Under the federal FLSA, employees must be paid minimum wage, employees are eligible for overtime pay, and other labor regulations apply. However, there is an exemption from overtime laws for workers that are employed in executive, administrative, and professional positions. When determining whether an employee is exempt, evaluate the duties the employees performs, instead of basing the decision on a job title. It is important to be sure an employee is properly classified as exempt or non-exempt as the exemptions are narrowly applied, the burden of proving an exemption is proper rest with the employer, and there can be high penalties for an improper classification.
An employee is properly classified under the executive exemption if all of the following tests are met:
This exemption is the most commonly misapplied exemption. Many times it is wrongly applied to all workers who perform administrative or clerical duties. Review the factors below, keeping in mind that work that involves following an established procedure or checklist, is generally not work that exercises discretion and independent judgment. Instead, the administrative employee has authority to make an independent choice, free from immediate direction or supervision, subject only to review at a higher level. An employee is properly classified under the administrative exemption if all of the following tests are met:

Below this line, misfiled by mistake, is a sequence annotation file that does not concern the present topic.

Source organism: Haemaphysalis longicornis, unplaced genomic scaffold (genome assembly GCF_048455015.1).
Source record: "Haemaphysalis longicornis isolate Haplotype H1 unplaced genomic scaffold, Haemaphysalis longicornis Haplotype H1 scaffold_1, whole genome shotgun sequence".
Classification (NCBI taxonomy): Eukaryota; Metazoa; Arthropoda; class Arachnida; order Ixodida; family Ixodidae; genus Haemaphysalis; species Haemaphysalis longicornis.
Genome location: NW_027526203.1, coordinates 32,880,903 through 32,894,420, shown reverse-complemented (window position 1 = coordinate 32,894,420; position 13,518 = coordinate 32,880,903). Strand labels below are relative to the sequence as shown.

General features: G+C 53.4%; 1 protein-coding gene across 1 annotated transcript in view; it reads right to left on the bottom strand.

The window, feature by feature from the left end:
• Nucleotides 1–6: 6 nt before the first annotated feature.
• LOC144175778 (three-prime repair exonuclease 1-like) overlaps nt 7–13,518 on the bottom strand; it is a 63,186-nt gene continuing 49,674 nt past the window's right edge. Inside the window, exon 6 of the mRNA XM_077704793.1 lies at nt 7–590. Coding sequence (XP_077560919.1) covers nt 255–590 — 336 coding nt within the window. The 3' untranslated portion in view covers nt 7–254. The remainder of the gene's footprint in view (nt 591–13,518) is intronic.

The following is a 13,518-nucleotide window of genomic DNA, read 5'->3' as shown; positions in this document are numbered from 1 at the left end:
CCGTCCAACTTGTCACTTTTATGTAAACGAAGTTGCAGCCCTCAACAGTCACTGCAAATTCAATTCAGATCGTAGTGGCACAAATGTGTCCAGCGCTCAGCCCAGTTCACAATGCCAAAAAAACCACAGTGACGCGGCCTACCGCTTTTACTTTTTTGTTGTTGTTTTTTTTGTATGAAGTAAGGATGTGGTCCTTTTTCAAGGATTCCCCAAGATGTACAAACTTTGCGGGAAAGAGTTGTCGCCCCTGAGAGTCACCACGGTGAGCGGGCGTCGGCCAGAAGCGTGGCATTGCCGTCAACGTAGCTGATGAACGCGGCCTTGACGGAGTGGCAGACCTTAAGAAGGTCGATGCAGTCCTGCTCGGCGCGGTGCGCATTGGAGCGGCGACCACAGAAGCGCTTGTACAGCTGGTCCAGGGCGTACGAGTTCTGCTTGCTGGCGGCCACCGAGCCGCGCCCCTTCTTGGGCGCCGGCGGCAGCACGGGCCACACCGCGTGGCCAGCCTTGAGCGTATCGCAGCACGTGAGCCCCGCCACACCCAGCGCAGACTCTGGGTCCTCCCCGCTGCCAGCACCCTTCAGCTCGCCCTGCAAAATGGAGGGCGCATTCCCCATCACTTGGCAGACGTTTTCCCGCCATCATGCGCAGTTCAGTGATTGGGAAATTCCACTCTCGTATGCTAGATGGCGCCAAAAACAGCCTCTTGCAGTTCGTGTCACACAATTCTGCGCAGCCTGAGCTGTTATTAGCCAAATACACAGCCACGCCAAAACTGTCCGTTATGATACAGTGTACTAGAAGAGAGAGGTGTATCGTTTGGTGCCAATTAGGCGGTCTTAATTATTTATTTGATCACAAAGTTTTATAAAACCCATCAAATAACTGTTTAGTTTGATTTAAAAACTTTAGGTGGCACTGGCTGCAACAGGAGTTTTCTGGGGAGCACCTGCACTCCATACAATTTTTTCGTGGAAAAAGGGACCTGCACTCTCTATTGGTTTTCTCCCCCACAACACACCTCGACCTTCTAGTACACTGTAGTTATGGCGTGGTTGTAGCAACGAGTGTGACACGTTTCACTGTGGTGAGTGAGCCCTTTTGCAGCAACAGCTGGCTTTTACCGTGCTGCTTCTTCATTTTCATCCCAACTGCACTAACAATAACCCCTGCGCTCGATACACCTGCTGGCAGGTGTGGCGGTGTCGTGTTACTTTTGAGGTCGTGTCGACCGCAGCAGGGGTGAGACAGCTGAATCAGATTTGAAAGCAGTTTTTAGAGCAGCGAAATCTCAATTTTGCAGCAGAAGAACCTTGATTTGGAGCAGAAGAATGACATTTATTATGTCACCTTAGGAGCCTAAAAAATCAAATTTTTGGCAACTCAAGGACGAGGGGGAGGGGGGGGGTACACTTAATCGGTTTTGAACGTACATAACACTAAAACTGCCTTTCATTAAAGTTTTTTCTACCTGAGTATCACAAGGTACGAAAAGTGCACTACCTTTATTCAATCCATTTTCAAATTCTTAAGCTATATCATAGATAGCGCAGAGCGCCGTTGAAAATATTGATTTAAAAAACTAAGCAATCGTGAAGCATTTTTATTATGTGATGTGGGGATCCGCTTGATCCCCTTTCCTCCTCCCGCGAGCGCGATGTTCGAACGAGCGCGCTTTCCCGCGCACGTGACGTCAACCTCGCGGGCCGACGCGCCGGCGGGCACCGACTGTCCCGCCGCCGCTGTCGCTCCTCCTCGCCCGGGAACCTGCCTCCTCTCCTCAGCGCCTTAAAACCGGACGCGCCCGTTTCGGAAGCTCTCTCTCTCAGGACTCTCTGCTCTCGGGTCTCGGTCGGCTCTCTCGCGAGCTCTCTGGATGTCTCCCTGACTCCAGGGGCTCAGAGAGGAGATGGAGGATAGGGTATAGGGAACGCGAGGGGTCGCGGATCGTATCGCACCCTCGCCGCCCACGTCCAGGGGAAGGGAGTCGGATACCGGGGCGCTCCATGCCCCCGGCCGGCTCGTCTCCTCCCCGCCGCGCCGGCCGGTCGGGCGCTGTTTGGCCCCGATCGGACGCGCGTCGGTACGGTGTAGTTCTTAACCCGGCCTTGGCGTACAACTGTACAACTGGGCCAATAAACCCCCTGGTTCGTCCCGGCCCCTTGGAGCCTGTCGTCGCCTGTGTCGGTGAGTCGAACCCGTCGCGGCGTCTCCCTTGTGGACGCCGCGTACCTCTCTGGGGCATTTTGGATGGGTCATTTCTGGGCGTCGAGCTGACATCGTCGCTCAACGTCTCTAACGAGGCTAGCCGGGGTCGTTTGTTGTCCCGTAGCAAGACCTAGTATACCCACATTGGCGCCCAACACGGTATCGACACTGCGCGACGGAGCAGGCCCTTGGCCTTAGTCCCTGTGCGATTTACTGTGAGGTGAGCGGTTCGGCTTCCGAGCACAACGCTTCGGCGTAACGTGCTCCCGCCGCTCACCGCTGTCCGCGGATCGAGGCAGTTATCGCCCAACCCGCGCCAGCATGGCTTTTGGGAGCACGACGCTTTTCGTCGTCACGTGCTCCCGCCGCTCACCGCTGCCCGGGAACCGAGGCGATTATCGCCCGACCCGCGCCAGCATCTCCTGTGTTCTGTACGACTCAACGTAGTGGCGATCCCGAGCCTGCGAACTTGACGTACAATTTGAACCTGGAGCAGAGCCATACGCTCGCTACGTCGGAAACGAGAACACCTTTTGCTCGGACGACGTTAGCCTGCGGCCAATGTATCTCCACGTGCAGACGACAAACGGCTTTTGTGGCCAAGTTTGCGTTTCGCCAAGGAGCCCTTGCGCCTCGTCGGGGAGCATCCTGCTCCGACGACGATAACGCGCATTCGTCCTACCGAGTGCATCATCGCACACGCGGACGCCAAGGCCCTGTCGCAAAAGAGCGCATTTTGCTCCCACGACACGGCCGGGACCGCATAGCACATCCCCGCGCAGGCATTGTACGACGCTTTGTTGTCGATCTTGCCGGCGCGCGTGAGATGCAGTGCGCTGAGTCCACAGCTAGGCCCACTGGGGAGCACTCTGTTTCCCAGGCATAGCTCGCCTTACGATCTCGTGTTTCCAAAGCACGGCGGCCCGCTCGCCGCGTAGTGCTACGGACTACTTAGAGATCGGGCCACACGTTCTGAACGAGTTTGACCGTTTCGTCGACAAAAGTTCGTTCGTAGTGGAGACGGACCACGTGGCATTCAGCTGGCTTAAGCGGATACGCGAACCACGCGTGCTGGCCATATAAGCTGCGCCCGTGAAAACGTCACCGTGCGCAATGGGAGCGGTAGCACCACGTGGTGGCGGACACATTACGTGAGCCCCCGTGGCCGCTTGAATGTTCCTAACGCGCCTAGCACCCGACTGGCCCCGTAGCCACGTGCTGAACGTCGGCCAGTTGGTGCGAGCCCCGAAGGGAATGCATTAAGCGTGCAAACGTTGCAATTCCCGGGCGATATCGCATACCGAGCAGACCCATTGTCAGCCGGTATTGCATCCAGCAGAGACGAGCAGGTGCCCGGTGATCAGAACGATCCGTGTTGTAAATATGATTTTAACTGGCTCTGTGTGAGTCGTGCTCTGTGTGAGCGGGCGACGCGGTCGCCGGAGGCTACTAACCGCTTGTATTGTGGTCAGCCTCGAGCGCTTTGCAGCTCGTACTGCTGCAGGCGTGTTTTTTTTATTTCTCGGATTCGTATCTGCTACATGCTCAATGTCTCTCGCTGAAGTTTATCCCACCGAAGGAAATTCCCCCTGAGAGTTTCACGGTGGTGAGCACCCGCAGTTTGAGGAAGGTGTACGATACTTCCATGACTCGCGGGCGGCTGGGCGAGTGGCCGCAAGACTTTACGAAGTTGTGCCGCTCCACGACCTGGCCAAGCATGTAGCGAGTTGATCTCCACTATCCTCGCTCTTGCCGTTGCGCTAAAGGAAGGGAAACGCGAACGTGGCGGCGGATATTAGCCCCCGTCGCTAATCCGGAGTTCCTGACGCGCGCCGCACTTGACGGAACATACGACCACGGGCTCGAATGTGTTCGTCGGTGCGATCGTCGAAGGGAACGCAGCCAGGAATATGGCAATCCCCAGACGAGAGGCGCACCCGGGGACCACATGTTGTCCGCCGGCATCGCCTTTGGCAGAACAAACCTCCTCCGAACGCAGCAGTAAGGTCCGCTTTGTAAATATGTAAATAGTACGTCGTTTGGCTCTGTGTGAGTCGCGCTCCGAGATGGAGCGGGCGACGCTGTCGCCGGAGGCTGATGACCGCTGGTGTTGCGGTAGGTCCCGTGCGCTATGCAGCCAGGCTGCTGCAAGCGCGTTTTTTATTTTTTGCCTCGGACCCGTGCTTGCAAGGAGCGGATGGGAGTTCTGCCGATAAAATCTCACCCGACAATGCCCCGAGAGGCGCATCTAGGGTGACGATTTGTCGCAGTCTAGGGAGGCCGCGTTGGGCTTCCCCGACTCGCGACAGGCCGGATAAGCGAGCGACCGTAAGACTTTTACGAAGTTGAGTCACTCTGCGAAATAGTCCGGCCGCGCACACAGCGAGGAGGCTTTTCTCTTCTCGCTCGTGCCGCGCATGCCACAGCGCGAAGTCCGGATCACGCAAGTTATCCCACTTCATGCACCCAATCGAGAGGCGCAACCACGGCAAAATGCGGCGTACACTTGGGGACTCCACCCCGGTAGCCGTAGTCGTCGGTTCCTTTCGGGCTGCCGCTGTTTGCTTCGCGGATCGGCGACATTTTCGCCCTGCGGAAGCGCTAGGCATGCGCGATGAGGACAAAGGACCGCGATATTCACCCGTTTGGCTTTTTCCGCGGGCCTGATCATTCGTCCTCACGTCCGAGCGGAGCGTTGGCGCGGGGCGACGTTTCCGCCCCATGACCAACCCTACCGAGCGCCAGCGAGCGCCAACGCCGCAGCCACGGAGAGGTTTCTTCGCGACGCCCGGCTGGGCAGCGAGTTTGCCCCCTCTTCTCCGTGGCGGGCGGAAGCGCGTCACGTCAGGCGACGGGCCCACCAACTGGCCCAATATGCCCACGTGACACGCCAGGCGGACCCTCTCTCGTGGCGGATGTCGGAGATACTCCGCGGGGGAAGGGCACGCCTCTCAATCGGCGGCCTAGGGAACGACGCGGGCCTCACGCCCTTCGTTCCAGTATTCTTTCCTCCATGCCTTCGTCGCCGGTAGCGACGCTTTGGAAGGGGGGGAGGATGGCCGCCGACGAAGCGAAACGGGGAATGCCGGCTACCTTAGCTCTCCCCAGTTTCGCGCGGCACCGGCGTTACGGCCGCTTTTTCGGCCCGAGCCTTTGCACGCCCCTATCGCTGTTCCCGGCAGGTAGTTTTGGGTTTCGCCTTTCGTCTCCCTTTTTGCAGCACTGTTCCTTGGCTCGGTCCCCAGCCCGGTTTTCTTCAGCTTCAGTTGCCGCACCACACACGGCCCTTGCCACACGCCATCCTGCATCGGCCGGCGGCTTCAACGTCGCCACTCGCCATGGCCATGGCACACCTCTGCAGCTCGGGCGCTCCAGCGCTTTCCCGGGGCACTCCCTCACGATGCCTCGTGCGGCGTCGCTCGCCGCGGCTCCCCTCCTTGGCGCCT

There are 2 subsets of professional employees, learned professionals and creative professionals. As an example, the learned professional worker is one who attained an academic degree for a field of science or learning such as a lawyer, doctor or architect. Generally, the creative professional performs work in a recognized field of artistic or creative value, which includes such fields as music, writing, acting and the graphic arts. An employee is properly classified under the learned professional employee exemption if all of the following tests are met:
An employee is properly classified under the creative professional employee exemption if all of the following tests are met:
Each state may have its own regulation regarding exemptions. Where a state law differs from the FLSA, an employer must comply with the standard that is most protective to employees.